2. Materials and Methods
3.1. Professionals’ Posture versus Institution Scripts
IC111: Is it my turn to decorate everything now?ECP: No, no, no, no. It’s an activity for after lunch. (…) for now, this (and indicates children playing “free”) until all children have arrived. And then breakfast…PEPI1: This (while looking at children)?ECP: Yes, that (while pointing out the children playing), you play with them too … then comes breakfast, you finish breakfast and then the cleaning. Then, you organize them at the tables, you talk to them about food, at breakfast … you can also talk to them about food to strengthen the idea at lunch. And then on the tables, then they start (and as talking to the children) “so let’s start decorating what is our dish”, or as you call it.
Taita comes with two more drums, several drum sticks and places them on the floor in the middle of one of the pieces. MP (2.11) greets him and approaches the drum. Taita answers her greeting and says, “I’m going to play the drum. You too, but look first and don’t hurt yourself.” Several children now hit the drums clapping with their hands, while Taita organizes the sticks and starts playing. S (3.3) takes the flute that Taita has in her bag and goes to play with it, to the other room. Taita stays crouched down and tries several sticks on the drum and the different noises they make. An IC from an afro-descendent community tells the children, “Come and see how the drum is played.” Taita plays with two different sticks, then he says “Now it’s up to whom? One by one” and the children try to play like Taita did, others hit the drums differently. At some point they all start hitting at the same time. Taita tells them in a very peaceful tone “No, because you can hurt yourself. Look, look first after you do”.
A Taita from their community is present and he decides to play cosecha (harvest) with the children. IC2 helps him distribute the canoes, mochilas (knitted bags), and knitted pales to the children who are approaching. The children are invited to experiment with these objects. At some point, G (2.8) approaches Taita and asks him “This?” and he answers, “Yes, I will give you some. We’re going to put some little grains here, aren’t we?” Waiting for the little seeds, he throws a trompo (a wooden spinning top) in the middle of the room for the children to see it “dance” and he tells IC1, “Wow, how they all stay quiet to watch it (laughs)”. Then he says, “Well, let’s go get the seeds.” IC1 goes to collect seeds from the furniture cabin and gives them to the Taita, who gets on his knees and explains to the children, “These canastos (hamper) are for the seeds. They are cultural bags of our culture. We must be able to distribute them all (while looking at the seeds).”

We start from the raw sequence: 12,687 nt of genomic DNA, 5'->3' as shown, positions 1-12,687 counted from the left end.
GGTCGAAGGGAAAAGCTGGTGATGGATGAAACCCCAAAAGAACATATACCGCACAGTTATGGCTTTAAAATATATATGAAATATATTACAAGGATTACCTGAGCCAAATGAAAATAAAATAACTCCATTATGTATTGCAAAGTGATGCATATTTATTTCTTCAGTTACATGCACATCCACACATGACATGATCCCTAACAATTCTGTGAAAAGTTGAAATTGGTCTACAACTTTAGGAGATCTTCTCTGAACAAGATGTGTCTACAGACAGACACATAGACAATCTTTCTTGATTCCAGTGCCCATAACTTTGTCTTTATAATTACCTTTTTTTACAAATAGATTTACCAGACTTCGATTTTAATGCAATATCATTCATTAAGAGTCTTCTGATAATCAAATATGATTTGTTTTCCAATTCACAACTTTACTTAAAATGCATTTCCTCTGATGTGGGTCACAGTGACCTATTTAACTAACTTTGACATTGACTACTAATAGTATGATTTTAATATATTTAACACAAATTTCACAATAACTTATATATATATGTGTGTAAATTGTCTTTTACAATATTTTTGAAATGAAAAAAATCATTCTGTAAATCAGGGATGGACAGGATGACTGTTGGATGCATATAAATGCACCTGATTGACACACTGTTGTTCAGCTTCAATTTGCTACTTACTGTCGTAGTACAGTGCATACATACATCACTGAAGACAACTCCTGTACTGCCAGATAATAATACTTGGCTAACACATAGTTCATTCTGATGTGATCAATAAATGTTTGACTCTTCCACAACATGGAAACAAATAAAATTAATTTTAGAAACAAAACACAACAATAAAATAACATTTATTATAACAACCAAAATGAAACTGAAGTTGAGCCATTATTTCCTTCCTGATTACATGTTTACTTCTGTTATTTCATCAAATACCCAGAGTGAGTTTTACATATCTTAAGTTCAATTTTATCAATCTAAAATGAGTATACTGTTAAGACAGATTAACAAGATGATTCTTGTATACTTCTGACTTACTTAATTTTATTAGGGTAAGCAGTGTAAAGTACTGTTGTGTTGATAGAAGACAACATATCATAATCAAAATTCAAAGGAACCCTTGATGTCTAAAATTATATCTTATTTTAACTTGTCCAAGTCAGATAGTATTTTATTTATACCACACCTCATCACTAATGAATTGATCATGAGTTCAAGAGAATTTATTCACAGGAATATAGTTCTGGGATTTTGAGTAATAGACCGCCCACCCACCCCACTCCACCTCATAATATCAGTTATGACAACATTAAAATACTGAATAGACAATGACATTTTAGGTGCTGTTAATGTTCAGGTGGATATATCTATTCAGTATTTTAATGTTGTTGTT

“For the past few minutes, the pedagogical team has been organizing and setting up an activity in the dark, with a scenario and chairs for children to seat. At the scenario, IC1 holds a white tissue and at the same time places objects between a light and the white fabric. She addresses the children: “Children, look … its home.” Then, she moves on to the second object quickly, but she is not sure she will find the result she wanted and hurries to place the other object behind the light and before the fabric and asks the children if they recognize the shapes. Immediately, she answers, “It is the children who dance because he had the cosecha. Remember that we talked about this the other day, how the children dance after the cosecha, and we danced … well, this is the one.” The other professionals are taking turns asking the children to remain seated and to stop them from approaching the light and the fabric.
3.2. What It Is to Be Indigenous: Performing “Indigenism”14
An ECP enters the room and says, “Ready? The drum is missing,” and the children repeat “music, music.” IC3 takes out the drum and starts playing. IC1 organizes the children in front of the drum and tells them to dance. IC1 begins to organize the girls in line and move their arms to dance. Then, she rearranges them in a row and says, “Let’s dance.” He grabs T’s arms and moves her, showing her how to dance. For the moment, only J and H are dancing. IC1 changes strategy and decides to place them in pairs and dance hand in hand: V and H and T and D. Now she places them in pairs to dance: A with X and D with T. But it doesn’t work either. She decides to put A and V together, and they finally dance together, until A pushes V against the table. IC1 took V and says to her: “Pretend it doesn’t hurt, and keep dancing.” And they keep making children dance.